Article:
NSW Hemp Industry

The Hemp Industry Act 2008 (the Act), allows the cultivation and supply of low THC hemp fibre and seed production in NSW, under controlled conditions.

THC, tetrahydrocannabinol, is the mind-altering substance present in marijuana. Although it looks the same, low THC hemp, as the name implies, has very low concentrations of THC and is of no value as a drug. Low THC hemp is not the same as medical cannabis (the Australian Government, through the Office of Drug Control, is responsible for production and supply of cannabinoids for human therapeutic purposes).

​​Amendments to Hemp Industry Act 2008​

Amendments have been made to the Hemp Industry Act 2008 (the Act).These amendments commenced on 14 July 2023.

These amendments are designed to make the legislation clearer and increase industry confidence to access licences for the cultivation or supply of low Tetrahydrocannabinol (THC) hemp under the Act.

What is changing?

Three key amendments are being made:

  • Amendment 1: The definition of low-THC hemp in section 3 now includes 'resin' as a derivable product.
  • Amendment 2: Section 5 is amended to include a note referring to the updated definition of low-THC hemp including resins and other plant derivatives.
  • Amendment 3: The second note in section 5 referring to the Narcotic Drugs Act 1967 (Cth) is removed to prevent confusion.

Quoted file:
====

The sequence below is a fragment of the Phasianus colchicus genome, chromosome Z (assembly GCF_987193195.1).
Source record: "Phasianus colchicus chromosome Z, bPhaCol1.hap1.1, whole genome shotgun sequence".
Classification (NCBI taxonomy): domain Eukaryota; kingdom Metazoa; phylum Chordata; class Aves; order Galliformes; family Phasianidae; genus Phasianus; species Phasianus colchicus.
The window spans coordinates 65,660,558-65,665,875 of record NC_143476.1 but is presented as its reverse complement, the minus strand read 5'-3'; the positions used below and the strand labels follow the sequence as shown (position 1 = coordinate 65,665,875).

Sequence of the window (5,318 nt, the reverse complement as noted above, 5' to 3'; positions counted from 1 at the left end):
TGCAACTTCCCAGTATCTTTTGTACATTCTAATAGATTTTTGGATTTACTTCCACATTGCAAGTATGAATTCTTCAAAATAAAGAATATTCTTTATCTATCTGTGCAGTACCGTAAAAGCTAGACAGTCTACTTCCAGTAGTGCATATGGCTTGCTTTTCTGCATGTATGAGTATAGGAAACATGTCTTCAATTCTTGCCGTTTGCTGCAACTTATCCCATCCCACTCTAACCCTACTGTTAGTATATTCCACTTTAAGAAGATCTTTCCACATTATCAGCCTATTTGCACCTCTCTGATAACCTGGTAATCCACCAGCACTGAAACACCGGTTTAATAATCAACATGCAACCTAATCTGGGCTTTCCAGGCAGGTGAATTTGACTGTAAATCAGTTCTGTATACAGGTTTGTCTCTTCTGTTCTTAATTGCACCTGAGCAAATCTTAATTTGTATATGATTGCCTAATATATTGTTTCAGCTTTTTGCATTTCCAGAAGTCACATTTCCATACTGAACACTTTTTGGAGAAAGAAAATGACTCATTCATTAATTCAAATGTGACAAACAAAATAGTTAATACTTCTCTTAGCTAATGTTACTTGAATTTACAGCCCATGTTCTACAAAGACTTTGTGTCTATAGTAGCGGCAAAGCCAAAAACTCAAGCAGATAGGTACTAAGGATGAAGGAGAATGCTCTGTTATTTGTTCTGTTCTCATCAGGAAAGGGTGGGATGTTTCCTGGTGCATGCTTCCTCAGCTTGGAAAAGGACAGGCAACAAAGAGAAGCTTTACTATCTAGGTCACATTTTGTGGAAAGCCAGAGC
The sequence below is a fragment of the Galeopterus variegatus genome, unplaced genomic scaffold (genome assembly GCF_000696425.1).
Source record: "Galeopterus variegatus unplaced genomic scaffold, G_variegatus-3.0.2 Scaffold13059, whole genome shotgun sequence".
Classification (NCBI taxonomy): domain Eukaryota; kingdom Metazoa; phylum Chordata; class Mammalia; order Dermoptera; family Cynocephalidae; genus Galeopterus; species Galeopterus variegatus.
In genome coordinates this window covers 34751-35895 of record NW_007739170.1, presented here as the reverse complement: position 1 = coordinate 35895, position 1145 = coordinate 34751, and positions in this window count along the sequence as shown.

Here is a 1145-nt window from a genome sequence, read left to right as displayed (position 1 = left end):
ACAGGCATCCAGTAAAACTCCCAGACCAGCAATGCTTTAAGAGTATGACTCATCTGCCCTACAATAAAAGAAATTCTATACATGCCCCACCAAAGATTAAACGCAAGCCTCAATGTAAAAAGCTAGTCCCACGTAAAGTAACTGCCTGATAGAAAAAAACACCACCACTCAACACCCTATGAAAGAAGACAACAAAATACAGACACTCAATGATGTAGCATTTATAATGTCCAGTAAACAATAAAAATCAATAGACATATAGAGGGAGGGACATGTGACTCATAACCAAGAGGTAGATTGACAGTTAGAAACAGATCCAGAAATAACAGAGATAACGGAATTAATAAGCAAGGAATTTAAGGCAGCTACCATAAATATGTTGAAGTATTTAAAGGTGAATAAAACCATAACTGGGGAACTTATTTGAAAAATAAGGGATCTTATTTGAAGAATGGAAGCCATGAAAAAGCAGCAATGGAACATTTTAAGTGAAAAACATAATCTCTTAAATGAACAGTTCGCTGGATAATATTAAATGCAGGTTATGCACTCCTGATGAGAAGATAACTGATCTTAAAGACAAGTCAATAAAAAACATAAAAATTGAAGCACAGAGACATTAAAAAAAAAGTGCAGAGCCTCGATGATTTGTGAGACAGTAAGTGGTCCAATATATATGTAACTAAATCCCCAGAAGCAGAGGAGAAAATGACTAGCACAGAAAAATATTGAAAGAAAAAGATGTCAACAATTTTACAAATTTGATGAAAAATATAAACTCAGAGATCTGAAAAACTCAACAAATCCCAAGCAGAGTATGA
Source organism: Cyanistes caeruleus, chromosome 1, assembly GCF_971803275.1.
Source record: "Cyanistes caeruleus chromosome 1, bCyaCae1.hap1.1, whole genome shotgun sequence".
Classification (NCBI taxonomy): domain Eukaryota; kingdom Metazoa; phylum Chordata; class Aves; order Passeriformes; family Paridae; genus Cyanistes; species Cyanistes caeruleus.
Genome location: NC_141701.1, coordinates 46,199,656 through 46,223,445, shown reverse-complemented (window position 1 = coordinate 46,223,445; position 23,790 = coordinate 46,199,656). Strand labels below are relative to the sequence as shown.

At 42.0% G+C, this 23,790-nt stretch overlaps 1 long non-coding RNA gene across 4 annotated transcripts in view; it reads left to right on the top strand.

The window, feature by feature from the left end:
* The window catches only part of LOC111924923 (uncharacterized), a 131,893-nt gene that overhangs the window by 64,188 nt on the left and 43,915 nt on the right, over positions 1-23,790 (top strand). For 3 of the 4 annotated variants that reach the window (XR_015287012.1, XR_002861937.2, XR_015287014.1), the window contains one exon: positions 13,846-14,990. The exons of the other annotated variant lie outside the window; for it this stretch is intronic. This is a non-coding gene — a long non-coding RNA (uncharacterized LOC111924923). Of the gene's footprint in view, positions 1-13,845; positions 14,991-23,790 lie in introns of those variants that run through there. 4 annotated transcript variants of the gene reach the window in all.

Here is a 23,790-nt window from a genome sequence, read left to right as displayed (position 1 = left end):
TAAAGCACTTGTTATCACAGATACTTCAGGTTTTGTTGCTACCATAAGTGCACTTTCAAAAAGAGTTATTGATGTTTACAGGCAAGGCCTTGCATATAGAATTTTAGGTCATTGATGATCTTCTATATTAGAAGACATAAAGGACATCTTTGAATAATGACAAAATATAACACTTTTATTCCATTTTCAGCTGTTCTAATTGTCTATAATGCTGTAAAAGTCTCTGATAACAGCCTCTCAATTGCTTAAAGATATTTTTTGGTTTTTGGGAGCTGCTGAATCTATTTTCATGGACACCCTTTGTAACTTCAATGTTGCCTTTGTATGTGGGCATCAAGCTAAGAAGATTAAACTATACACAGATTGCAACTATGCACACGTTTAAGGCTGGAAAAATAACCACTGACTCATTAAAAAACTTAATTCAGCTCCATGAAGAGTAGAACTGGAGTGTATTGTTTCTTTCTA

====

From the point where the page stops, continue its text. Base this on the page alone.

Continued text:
What does this mean?

The amendments aim to enhance industry clarity by:

  • Explicitly stating that resins can be derived from low-THC hemp alongside oil and fibre.
  • Removing potentially confusing references to the Narcotic Drugs Act 1967 (Cth).

As a result, the Department will consider the lawful production of resin products when assessing license applications.

What low-THC hemp products can be produced?

Lawful products that can be produced from low-THC hemp include:

  • Oil
  • Fibre
  • Resin

More products may be lawfully produced, and a comprehensive list should be consulted for confirmation.

Can low-THC hemp products be used for food?

Yes, certain low-THC hemp products can be used for food. Please refer to the updated guidelines on the use of hemp products in food.

Licensing scheme

A licensing scheme under the Act was commenced on the 6th of November 2008 and will allow commercial production of low THC hemp, as well as facilitating the development of an industry in processing, manufacturing and marketing in NSW:

  • The licensing scheme will enable activities to be carried out under strictly controlled conditions. These activities include commercial production, research into the alternate uses of low THC hemp, and plant breeding programs to develop new or improved strains of low THC hemp.
  • Licensing conditions will ensure that production can take place without risk to drug law enforcement. These conditions include strict eligibility and suitability requirements for licence applicants and compliance monitoring programs.

Low THC hemp has been around for many years and has a wide range of uses including oil for use in dog food and fibre for use as a substitute for fibreglass.

Low THC hemp has the added advantage of being considered a "green" environmentally friendly crop, as it requires less irrigation water and use of agricultural chemicals than other fibre crops. A low THC hemp industry in NSW will soon be a reality with the backing of farmers, industry and government.